Author: Sara Habibipour
It’s an established fact that the leading cause of death in the United States is heart disease. Although it may be typically thought of as a “man’s disease,” heart disease affects almost as many women as men per year. Despite this, only 56% of women recognize that heart disease is their biggest killer (CDC).
Many women don’t know that heart disease is seven times deadlier than breast cancer (Cleveland Clinic). In 2018, heart disease killed 300,977 women. By comparison, all forms of cancer combined killed 283,721 women, with 42,455 of those caused by breast cancer. Of course, every disease is significant and requires attention, but women often forget that they too can be victims of heart disease.
On average, women notice symptoms of cardiovascular disease 10 years later than men (Cleveland Clinic). For a heart attack, chest pain is the most common symptom for both men and women. However, women actually experience unique symptoms of heart attack that often go ignored (known as a silent heart attack) which can be fatal. These unusual symptoms include jaw and neck pain, nausea, vomiting, fatigue, indigestion, flu-like symptoms, and sudden sweating with no cause to name a few.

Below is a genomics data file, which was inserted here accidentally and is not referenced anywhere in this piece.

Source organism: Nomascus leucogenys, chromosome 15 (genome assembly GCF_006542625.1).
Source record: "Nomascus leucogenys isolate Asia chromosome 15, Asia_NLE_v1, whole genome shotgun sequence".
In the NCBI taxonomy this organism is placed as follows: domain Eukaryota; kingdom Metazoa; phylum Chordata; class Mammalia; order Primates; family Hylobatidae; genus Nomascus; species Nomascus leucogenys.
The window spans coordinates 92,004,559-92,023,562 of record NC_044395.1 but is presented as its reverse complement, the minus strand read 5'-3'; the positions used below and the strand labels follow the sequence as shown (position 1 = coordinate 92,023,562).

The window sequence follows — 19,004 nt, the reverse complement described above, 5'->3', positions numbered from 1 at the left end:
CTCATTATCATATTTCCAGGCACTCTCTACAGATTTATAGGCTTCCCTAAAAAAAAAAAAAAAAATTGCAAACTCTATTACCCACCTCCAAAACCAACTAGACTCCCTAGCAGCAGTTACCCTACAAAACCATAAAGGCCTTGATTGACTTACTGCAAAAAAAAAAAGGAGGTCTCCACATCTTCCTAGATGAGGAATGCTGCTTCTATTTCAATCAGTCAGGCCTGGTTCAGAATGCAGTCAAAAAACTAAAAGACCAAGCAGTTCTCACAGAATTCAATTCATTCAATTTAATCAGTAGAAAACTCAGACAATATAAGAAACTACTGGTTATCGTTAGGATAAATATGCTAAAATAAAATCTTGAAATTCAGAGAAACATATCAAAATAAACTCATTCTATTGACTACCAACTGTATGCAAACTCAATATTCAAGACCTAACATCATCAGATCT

For both men and women, risk factors for heart disease include high LDL cholesterol, high blood pressure, and smoking. Other risk factors include diabetes, autoimmune conditions, menopause, and high blood pressure during pregnancy.
The bottom line is that heart disease is much more common in women than people may realize. Many women who have heart disease don’t have any sudden, striking symptoms typical in men. It’s never too early to connect with your doctor about your risk for heart disease, especially if it runs in your family.
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